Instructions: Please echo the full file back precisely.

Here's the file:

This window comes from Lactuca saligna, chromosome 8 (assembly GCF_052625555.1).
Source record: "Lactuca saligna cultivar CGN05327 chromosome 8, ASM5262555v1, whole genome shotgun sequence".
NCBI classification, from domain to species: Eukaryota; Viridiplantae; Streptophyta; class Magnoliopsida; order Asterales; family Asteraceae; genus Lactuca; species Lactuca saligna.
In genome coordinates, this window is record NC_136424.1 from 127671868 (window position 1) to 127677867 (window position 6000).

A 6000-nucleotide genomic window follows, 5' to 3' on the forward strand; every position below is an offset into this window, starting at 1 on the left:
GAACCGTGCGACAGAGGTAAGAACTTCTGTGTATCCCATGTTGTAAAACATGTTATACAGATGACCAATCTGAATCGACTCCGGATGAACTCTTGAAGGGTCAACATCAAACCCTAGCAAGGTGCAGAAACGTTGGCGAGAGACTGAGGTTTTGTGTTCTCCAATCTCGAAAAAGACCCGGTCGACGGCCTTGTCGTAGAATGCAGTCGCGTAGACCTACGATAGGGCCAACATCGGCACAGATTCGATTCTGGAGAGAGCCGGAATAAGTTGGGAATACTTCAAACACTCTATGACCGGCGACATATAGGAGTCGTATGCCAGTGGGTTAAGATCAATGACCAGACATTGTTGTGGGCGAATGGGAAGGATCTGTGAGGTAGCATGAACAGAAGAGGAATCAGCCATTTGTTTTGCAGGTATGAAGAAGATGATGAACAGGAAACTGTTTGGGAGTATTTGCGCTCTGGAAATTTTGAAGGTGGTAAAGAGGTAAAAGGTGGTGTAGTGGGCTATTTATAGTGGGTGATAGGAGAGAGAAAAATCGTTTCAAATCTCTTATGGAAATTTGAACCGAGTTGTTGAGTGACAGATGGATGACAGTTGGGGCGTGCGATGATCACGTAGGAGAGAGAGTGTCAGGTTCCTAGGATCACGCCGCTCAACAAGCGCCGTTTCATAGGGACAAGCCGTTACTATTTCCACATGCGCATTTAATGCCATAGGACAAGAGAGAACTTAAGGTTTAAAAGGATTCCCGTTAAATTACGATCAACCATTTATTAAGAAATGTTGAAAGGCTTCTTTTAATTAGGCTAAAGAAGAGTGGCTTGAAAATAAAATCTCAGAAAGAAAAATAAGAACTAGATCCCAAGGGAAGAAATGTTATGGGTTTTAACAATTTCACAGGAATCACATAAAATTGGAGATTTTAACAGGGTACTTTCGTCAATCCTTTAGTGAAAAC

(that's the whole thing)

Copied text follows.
This window comes from Lactuca saligna, chromosome 8 (assembly GCF_052625555.1).
Source record: "Lactuca saligna cultivar CGN05327 chromosome 8, ASM5262555v1, whole genome shotgun sequence".
NCBI classification, from domain to species: Eukaryota; Viridiplantae; Streptophyta; class Magnoliopsida; order Asterales; family Asteraceae; genus Lactuca; species Lactuca saligna.
In genome coordinates, this window is record NC_136424.1 from 127671868 (window position 1) to 127677867 (window position 6000).

A 6000-nucleotide genomic window follows, 5' to 3' on the forward strand; every position below is an offset into this window, starting at 1 on the left:
GAACCGTGCGACAGAGGTAAGAACTTCTGTGTATCCCATGTTGTAAAACATGTTATACAGATGACCAATCTGAATCGACTCCGGATGAACTCTTGAAGGGTCAACATCAAACCCTAGCAAGGTGCAGAAACGTTGGCGAGAGACTGAGGTTTTGTGTTCTCCAATCTCGAAAAAGACCCGGTCGACGGCCTTGTCGTAGAATGCAGTCGCGTAGACCTACGATAGGGCCAACATCGGCACAGATTCGATTCTGGAGAGAGCCGGAATAAGTTGGGAATACTTCAAACACTCTATGACCGGCGACATATAGGAGTCGTATGCCAGTGGGTTAAGATCAATGACCAGACATTGTTGTGGGCGAATGGGAAGGATCTGTGAGGTAGCATGAACAGAAGAGGAATCAGCCATTTGTTTTGCAGGTATGAAGAAGATGATGAACAGGAAACTGTTTGGGAGTATTTGCGCTCTGGAAATTTTGAAGGTGGTAAAGAGGTAAAAGGTGGTGTAGTGGGCTATTTATAGTGGGTGATAGGAGAGAGAAAAATCGTTTCAAATCTCTTATGGAAATTTGAACCGAGTTGTTGAGTGACAGATGGATGACAGTTGGGGCGTGCGATGATCACGTAGGAGAGAGAGTGTCAGGTTCCTAGGATCACGCCGCTCAACAAGCGCCGTTTCATAGGGACAAGCCGTTACTATTTCCACATGCGCATTTAATGCCATAGGACAAGAGAGAACTTAAGGTTTAAAAGGATTCCCGTTAAATTACGATCAACCATTTATTAAGAAATGTTGAAAGGCTTCTTTTAATTAGGCTAAAGAAGAGTGGCTTGAAAATAAAATCTCAGAAAGAAAAATAAGAACTAGATCCCAAGGGAAGAAATGTTATGGGTTTTAACAATTTCACAGGAATCACATAAAATTGGAGATTTTAACAGGGTACTTTCGTCAATCCTTTAGTGAAAAC